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The third largest city in Texas, Dallas often gets shut out of the spotlight in favor of San Antonio or Austin. But Dallas is quite a Lone Star destination in its own right—from the architecture to the food, there’s something in this city for everyone. Frank Lloyd Wright fans will appreciate his impact on the city—from his design of Kalita Humphreys Theatre to the John A. Gillin house, which was his last design before death. Foodies, on the other hand, will be all-too-eager to sample a classic Dallas chicken-fried steak, and of course, their signature tex-mex.
Whether you’re ending up in Dallas for 24 hours thanks to a layover-gone-wrong or you’re spending an extra day in Texas after a week-long business trip, we’ve got your itinerary covered. Here’s our guide for the perfect day in Dallas.
9 a.m.: Start your day at Bread Winners Cafe & Bakery, where the ambiance and the food are both a 10 out of 10. The New Orleans-esque patio at their downtown location exudes southern comfort, which will help you start the day off right. Enjoy their tex-mex-infused breakfast menu, and don’t forget to grab one of their fresh-baked muffins, scones, or croissants as a snack for later.
10:30 a.m.: Next up, the Dallas Arboretum and Botanical Garden. Dallas might be a bustling city, but when you’re at the botanical garden, you’ll feel like you’re escaping the fast-paced city life and sliding into floral serenity. The Dallas Bloom is best seen in spring at the arboretum—and the 500,000 tulips will not disappoint.
11:30 a.m.: The arboretum is also right on the water, so take a walk along the perimeter of White Rock Creek, ending up on the other side at White Rock Boathouse. The man-made reservoir is where Southern Methodist University’s rowing team practices, so the boathouse is where all of their equipment is housed. If you get lucky, you might even get to see the team training on the water.
1 p.m.: For lunch, it’s of course time to explore the Dallas BBQ scene. Honestly, if you made it all the way until 1 o’clock without digging into some BBQ, you’re practicing an impressive amount of restraint, which should be rewarded with a three-meat plate at The Slow Bone. Slow Bone is one of the most coveted Dallas BBQ joints, and it’s only open for lunch. When choosing your meats, remember there is no wrong answer—everything is terrific. But if you need a friendly suggestion: start with brisket and ribs.
3 p.m.: Slow Bone is in the design district of Dallas, so after lunch, take advantage of your surroundings and visit the local galleries and antique shops. The design district is truly the artistic hub of the city, with luxe galleries lining Dragon Street and great antiquing on Slocum Street. While the galleries have a distinctive, modern flair, there’s something for every artistic palette “from French Impressionism painting to contemporary installation art.” About a 20-minute drive north you'll find the new Dolce & Gabbana store at the NorthPark Center, the only one in the Dallas/Fort Worth area.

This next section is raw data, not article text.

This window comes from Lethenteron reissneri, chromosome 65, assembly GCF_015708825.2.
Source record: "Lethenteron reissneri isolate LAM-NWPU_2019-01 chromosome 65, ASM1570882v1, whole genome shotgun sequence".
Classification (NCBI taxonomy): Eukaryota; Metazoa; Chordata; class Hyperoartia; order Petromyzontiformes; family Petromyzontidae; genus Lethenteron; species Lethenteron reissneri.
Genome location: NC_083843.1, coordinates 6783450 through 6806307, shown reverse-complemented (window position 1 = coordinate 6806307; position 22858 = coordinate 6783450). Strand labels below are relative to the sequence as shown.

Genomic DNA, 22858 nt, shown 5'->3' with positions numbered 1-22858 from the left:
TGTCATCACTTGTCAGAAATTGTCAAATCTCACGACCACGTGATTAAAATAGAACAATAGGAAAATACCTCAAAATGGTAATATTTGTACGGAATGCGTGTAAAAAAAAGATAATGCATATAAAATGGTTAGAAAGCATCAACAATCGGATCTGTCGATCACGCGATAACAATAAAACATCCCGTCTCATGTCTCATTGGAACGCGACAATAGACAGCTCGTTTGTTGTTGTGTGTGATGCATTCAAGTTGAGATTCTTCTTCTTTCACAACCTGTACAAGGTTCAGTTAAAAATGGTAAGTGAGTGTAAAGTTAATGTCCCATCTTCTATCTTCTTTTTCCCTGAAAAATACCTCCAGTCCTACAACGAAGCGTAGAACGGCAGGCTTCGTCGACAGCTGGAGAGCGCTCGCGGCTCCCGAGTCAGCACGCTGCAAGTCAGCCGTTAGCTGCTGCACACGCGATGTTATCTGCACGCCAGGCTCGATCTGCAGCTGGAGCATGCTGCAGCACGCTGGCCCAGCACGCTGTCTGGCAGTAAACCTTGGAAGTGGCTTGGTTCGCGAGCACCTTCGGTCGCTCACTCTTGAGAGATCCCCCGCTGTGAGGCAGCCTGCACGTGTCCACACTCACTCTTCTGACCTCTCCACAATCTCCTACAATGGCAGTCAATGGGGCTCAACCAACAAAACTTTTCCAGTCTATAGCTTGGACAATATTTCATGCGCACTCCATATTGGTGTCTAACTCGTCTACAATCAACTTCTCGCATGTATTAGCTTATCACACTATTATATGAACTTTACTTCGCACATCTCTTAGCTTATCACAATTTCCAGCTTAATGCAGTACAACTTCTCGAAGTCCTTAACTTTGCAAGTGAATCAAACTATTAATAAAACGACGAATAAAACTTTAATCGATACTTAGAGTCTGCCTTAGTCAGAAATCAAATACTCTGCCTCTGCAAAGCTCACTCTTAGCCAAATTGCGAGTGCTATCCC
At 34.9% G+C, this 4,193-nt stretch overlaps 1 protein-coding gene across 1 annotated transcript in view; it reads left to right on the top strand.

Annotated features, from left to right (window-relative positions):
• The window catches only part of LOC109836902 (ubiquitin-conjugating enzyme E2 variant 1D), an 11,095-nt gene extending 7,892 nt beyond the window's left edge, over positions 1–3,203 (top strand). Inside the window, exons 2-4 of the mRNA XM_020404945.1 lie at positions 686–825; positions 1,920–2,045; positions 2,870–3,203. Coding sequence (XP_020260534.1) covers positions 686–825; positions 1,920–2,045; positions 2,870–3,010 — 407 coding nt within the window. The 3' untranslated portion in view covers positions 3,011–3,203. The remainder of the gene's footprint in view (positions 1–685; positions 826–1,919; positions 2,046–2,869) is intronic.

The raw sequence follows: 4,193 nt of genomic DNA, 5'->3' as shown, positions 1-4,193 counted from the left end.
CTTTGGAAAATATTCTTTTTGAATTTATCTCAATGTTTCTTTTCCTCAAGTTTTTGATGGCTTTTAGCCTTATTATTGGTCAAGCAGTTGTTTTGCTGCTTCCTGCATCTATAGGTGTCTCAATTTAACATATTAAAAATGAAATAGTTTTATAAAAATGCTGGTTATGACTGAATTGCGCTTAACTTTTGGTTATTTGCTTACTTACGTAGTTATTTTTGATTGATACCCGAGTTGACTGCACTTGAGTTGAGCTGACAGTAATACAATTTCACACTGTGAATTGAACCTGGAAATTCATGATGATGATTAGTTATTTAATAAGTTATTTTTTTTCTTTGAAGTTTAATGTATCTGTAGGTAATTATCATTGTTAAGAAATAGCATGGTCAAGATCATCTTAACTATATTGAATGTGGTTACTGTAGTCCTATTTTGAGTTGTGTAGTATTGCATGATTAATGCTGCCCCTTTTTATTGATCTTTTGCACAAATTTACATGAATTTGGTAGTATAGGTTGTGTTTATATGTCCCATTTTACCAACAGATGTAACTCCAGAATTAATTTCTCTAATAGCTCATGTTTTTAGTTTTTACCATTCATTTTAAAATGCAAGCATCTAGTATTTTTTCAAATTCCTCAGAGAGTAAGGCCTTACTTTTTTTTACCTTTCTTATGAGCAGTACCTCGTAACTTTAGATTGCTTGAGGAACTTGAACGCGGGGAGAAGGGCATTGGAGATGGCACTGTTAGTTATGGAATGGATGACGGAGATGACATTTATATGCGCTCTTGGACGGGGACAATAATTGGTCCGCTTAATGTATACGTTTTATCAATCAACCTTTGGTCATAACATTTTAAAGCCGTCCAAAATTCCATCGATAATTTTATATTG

6 p.m.: For a chic pre-dinner cocktail, you’ll want to head to The Henry, which has a gorgeous upstairs bar. The second-floor patio is highly curated, with beautiful design elements and even fire pits for when the nights cool off. Eater Dallas recommends their “Wake the Angels” cocktail with “gin, rose petal, grapefruit, yuzu, and sparkling wine.”
8 p.m.: You’ll already be in downtown Dallas at The Henry, so stay in the neighborhood for an exquisite meal at The French Room. Located within The Adolphus Hotel, this award-winning restaurant has rich, European interiors. They’re known for their delectable five-course tasting menu (and the optional but well-recommended wine pairing). If your reservation isn’t until 9 p.m., spend an hour in The French Room Bar, which has an elegant speakeasy feel and haute artisanal cocktails.
Where to Stay
The Adolphus Hotel—that’s right, home to The French Room—is in the heart of downtown Dallas and boasts luxury suites and proximity to some of Dallas’ best offerings. The Ritz-Carlton, Dallas, an American Express Fine Hotel & Resort property, is also downtown and combines a taste of southern charm with the chic, artistic vibe Dallas is increasingly becoming known for.